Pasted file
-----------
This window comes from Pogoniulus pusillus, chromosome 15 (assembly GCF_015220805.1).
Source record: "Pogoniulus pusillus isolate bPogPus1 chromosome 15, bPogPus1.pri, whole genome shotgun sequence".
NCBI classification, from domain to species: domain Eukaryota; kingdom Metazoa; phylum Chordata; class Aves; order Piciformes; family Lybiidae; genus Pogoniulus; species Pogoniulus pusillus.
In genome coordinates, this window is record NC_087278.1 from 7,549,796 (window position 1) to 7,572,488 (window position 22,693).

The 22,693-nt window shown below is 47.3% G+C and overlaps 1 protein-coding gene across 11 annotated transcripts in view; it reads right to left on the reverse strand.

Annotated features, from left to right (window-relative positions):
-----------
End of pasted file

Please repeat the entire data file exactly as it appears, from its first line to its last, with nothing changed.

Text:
This window comes from Pogoniulus pusillus, chromosome 15 (assembly GCF_015220805.1).
Source record: "Pogoniulus pusillus isolate bPogPus1 chromosome 15, bPogPus1.pri, whole genome shotgun sequence".
NCBI classification, from domain to species: domain Eukaryota; kingdom Metazoa; phylum Chordata; class Aves; order Piciformes; family Lybiidae; genus Pogoniulus; species Pogoniulus pusillus.
In genome coordinates, this window is record NC_087278.1 from 7,549,796 (window position 1) to 7,572,488 (window position 22,693).

The 22,693-nt window shown below is 47.3% G+C and overlaps 1 protein-coding gene across 11 annotated transcripts in view; it reads right to left on the reverse strand.

Annotated features, from left to right (window-relative positions):